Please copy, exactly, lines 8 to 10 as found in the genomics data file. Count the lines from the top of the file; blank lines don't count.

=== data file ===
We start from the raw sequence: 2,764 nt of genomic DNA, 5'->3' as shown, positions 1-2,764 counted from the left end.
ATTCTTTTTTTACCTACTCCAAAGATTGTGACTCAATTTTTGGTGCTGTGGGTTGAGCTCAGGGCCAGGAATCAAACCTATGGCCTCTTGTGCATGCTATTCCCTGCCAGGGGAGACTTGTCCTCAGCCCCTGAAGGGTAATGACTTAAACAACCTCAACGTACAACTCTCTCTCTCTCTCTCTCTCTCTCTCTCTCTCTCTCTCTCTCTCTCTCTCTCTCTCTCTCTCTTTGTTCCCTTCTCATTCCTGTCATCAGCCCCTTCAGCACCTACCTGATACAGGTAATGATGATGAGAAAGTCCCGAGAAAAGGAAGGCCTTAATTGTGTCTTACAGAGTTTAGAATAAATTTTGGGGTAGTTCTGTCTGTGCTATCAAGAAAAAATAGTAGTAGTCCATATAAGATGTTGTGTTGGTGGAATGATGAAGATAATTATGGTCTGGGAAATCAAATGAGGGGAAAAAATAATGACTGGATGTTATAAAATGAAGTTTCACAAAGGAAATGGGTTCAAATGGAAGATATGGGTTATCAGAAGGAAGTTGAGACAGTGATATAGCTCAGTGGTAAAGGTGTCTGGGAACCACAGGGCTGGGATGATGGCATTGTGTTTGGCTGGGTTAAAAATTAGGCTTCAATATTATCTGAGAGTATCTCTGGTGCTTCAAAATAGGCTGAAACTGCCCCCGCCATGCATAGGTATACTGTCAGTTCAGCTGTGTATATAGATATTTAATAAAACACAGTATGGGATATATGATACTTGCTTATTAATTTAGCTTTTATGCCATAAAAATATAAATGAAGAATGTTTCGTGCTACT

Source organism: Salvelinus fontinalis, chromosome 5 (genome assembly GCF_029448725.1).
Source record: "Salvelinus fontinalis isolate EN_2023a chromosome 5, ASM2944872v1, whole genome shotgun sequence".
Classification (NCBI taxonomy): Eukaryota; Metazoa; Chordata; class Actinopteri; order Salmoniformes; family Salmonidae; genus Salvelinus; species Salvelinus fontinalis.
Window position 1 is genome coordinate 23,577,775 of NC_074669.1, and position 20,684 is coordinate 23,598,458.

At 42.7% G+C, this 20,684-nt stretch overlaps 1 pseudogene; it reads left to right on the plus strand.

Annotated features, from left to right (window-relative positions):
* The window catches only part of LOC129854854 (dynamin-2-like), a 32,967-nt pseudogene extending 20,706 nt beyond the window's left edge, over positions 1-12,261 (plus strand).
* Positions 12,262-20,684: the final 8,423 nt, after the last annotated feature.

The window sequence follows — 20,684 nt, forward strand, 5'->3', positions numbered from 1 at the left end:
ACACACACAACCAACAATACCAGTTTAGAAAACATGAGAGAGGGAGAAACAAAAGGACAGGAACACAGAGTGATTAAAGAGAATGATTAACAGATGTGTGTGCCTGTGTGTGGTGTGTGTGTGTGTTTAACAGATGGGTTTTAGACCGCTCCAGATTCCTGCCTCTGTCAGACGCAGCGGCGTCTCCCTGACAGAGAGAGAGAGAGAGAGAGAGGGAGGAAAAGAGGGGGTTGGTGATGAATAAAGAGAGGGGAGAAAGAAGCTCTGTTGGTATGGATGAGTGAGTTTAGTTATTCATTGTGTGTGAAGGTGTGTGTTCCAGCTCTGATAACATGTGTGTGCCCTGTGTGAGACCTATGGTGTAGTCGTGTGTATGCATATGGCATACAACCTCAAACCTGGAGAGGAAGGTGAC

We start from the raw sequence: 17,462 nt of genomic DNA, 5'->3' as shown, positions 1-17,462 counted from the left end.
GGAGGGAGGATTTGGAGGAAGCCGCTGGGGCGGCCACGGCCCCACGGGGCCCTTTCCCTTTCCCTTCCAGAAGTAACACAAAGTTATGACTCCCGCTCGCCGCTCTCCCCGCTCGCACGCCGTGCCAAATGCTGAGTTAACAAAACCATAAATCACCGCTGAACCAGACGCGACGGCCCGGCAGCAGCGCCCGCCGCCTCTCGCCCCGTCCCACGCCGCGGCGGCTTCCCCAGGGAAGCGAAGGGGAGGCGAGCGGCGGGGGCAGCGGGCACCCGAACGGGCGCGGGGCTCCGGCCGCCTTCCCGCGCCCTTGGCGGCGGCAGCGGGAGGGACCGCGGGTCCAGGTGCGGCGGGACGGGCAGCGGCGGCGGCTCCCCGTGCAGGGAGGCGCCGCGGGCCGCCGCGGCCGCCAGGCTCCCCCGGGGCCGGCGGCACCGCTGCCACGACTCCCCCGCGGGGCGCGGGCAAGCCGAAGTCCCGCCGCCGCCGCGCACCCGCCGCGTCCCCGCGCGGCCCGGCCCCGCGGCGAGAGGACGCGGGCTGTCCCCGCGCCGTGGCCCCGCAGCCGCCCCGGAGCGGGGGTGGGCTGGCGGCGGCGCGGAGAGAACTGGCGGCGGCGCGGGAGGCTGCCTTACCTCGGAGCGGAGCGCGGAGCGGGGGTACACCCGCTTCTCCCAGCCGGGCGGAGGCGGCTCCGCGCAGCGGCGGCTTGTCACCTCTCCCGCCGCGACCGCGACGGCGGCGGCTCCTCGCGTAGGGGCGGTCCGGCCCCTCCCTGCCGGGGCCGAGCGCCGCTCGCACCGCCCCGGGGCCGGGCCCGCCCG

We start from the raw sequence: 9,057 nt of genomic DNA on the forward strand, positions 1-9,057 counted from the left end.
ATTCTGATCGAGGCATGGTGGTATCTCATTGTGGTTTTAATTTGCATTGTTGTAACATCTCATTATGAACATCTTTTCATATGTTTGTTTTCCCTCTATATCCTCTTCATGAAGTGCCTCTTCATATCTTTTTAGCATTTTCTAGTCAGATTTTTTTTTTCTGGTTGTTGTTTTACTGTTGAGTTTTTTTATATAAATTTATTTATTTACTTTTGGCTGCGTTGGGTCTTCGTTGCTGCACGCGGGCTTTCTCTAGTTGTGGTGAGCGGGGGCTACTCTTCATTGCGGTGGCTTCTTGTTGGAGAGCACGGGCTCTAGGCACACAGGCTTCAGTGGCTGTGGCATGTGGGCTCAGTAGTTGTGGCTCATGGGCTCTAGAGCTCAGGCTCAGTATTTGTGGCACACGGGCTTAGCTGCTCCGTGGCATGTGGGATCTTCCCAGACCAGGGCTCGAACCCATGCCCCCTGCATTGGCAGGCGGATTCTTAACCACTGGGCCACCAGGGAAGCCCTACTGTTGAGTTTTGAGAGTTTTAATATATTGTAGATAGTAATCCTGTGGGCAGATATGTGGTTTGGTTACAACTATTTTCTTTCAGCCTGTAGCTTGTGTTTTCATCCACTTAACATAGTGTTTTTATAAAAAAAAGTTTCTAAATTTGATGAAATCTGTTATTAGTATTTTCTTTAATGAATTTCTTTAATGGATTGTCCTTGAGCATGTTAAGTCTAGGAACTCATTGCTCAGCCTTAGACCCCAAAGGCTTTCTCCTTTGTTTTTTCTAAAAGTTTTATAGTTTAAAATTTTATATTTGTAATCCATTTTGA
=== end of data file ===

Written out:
Annotated features, from left to right (window-relative positions):
* The window catches only part of LOC129854854 (dynamin-2-like), a 32,967-nt pseudogene extending 20,706 nt beyond the window's left edge, over positions 1-12,261 (plus strand).
* Positions 12,262-20,684: the final 8,423 nt, after the last annotated feature.